William Mullins is an assistant professor of finance at the UC San Diego Rady School of Management. His research is in finance and behavioral economics and focuses on how political and social media sentiment affects markets and households. His research has been published in leading journals such as the Journal of Financial Economics, the Review of Financial Studies, and American Economic Review: Insights.
He received Rady Teaching Awards in 2019, 2020, and 2022, and has written two Harvard Business School case studies. Pre-PhD he worked as an advisor to Chile's Minister of Finance.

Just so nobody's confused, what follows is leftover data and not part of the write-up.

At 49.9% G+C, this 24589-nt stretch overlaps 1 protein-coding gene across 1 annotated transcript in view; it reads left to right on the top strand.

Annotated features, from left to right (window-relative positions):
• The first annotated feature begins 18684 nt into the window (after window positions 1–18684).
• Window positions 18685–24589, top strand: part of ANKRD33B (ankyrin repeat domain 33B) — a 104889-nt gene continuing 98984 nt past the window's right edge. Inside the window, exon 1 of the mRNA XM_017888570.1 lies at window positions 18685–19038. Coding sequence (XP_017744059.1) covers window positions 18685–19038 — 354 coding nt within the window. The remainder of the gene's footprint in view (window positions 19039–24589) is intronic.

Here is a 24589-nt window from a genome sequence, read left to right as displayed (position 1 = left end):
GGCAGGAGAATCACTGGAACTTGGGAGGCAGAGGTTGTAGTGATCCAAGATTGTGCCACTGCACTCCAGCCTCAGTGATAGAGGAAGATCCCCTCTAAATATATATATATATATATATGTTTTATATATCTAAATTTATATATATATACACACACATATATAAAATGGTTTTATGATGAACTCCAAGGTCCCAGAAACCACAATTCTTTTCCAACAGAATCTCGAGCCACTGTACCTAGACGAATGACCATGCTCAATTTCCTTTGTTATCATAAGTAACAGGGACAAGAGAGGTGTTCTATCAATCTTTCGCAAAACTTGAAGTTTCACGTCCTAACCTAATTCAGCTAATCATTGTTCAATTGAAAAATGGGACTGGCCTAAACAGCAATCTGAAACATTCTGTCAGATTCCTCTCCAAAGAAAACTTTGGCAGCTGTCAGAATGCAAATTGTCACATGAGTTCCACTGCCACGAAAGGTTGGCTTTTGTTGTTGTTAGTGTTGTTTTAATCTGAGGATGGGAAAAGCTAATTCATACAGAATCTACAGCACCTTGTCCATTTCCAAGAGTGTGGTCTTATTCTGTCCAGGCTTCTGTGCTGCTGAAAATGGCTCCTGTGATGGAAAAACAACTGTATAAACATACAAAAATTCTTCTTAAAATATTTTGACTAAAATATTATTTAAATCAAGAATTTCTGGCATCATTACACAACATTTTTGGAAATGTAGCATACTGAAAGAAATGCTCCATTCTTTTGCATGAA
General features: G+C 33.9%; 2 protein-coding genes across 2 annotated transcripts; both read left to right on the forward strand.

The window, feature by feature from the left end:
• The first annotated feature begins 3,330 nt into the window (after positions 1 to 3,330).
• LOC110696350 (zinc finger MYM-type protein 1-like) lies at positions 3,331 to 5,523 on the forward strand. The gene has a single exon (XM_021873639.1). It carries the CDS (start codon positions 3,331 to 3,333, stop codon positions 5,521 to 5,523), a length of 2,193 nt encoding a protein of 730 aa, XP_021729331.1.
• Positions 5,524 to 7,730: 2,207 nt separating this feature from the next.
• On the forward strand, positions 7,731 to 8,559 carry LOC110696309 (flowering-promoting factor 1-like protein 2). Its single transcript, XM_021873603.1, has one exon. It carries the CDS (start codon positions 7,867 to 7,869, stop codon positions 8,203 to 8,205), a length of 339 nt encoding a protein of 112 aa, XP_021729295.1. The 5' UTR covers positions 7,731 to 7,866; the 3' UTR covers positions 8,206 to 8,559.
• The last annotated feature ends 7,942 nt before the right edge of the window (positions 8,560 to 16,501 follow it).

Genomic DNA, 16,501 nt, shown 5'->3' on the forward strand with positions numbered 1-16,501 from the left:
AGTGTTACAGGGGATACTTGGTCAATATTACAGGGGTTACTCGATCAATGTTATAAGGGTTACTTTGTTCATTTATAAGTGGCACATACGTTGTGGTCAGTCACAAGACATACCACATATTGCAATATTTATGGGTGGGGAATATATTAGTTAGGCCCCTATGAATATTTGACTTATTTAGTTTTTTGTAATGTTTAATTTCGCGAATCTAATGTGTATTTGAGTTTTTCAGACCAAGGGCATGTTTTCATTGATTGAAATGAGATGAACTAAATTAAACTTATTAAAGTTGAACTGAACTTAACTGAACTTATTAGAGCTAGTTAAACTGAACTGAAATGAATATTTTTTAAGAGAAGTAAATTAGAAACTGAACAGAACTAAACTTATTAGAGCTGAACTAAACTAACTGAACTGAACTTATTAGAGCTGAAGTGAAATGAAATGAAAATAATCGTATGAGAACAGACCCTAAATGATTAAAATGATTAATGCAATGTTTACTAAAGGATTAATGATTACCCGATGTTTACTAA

He has a PhD in Finance from MIT, a MSc in Economics from Universidad Católica de Chile, and a BA from the University of Oxford. He is from Chile: his full name is William Mullins Pardo.
Does an inventor’s political identity influence their productivity? In a new paper, Joseph Engelberg, Runjing Lu, William Mullins, and Richard Townsend examine the impacts of the 2008 and 2016 United States presidential elections on Democrat and Republican inventors, with a particular focus on the quantity and quality of patents after the country elects a new president.
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